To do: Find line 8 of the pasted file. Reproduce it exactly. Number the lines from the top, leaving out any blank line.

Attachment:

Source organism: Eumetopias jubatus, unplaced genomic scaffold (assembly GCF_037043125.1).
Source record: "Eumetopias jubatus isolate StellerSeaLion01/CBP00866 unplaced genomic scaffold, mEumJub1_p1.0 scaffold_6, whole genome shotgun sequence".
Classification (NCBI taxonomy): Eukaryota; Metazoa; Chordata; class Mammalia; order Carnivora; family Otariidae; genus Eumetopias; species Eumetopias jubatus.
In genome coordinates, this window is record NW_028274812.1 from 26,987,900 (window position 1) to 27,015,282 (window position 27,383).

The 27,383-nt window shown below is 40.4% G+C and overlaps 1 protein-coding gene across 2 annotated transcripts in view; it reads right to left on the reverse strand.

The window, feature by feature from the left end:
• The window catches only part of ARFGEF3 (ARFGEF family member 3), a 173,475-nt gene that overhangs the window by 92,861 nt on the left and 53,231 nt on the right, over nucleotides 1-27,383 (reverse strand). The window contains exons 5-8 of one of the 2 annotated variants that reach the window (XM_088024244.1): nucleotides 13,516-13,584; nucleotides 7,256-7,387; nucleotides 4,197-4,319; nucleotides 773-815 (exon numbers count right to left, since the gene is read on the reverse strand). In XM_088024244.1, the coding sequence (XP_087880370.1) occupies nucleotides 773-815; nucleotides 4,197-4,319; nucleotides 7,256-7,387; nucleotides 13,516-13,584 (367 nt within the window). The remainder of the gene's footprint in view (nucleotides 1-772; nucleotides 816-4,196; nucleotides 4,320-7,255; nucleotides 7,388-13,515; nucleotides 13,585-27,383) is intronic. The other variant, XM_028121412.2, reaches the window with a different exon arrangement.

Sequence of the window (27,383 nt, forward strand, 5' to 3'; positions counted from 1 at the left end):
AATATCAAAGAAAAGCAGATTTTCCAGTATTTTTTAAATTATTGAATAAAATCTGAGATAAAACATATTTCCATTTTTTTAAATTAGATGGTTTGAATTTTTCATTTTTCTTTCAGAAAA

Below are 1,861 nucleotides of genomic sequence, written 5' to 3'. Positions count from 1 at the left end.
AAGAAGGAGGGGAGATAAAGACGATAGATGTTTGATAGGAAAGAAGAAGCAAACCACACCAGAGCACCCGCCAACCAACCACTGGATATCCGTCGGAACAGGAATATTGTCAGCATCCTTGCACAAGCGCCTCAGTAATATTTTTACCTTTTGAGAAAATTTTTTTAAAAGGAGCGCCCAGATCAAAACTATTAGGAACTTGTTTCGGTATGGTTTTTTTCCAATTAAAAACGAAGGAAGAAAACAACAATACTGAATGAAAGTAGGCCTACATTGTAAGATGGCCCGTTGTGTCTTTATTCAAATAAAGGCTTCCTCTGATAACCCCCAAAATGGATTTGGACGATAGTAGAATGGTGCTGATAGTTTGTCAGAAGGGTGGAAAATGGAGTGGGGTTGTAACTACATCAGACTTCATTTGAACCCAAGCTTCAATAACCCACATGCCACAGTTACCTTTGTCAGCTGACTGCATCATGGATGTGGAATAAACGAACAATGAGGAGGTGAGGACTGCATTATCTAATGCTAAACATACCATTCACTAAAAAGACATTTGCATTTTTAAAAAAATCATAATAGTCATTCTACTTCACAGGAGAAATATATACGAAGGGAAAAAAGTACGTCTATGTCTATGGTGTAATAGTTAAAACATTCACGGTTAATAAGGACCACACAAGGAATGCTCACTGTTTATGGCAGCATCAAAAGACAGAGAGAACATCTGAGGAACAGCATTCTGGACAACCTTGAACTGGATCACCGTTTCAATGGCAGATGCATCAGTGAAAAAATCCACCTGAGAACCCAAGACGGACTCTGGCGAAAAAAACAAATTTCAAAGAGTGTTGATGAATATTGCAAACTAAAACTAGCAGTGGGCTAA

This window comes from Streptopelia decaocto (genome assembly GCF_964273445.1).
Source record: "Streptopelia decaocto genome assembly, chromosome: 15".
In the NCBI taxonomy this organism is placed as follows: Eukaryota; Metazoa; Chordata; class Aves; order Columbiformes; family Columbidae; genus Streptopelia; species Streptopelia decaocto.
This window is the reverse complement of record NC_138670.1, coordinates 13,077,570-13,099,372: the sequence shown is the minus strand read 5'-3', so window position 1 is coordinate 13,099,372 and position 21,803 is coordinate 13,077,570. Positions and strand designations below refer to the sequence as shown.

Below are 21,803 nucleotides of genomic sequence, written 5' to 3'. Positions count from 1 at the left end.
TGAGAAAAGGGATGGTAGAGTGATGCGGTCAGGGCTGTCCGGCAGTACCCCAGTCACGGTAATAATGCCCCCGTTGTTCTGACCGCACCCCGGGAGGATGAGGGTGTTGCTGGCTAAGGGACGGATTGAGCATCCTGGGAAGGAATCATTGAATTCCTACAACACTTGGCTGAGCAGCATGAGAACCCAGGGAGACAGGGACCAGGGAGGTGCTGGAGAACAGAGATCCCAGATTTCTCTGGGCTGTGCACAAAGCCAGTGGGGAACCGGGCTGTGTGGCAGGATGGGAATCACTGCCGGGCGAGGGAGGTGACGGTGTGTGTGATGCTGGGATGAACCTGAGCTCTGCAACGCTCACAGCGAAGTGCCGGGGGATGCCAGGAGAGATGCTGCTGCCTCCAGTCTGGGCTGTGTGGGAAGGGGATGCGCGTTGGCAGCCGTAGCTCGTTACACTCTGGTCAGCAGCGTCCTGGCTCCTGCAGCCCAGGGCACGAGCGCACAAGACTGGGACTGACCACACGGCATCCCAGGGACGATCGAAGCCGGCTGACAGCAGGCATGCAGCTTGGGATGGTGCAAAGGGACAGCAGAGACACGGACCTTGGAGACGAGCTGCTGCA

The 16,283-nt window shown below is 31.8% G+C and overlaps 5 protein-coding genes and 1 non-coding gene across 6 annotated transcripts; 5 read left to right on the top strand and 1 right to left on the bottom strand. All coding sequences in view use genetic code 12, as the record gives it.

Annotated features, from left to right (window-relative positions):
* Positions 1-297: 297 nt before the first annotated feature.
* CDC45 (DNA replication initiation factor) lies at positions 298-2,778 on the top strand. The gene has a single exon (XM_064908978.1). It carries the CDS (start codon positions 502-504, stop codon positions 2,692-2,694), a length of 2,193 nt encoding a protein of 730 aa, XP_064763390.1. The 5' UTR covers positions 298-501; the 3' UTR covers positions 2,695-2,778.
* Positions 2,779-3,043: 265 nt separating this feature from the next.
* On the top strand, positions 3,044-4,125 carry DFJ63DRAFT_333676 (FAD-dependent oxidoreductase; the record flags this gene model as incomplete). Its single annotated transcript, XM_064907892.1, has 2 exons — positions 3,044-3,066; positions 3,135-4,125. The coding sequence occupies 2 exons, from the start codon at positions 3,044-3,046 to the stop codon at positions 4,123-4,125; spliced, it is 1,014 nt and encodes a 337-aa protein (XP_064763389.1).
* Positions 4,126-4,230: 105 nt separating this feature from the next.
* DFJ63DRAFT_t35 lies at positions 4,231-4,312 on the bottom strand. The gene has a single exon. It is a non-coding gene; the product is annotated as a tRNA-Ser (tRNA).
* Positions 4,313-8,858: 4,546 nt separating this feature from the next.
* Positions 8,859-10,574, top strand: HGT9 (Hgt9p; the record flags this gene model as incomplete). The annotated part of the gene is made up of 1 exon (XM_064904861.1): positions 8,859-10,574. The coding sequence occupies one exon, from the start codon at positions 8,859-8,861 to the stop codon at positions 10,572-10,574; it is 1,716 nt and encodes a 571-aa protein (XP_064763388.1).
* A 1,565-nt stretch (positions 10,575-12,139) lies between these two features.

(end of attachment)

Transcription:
Sequence of the window (27,383 nt, forward strand, 5' to 3'; positions counted from 1 at the left end):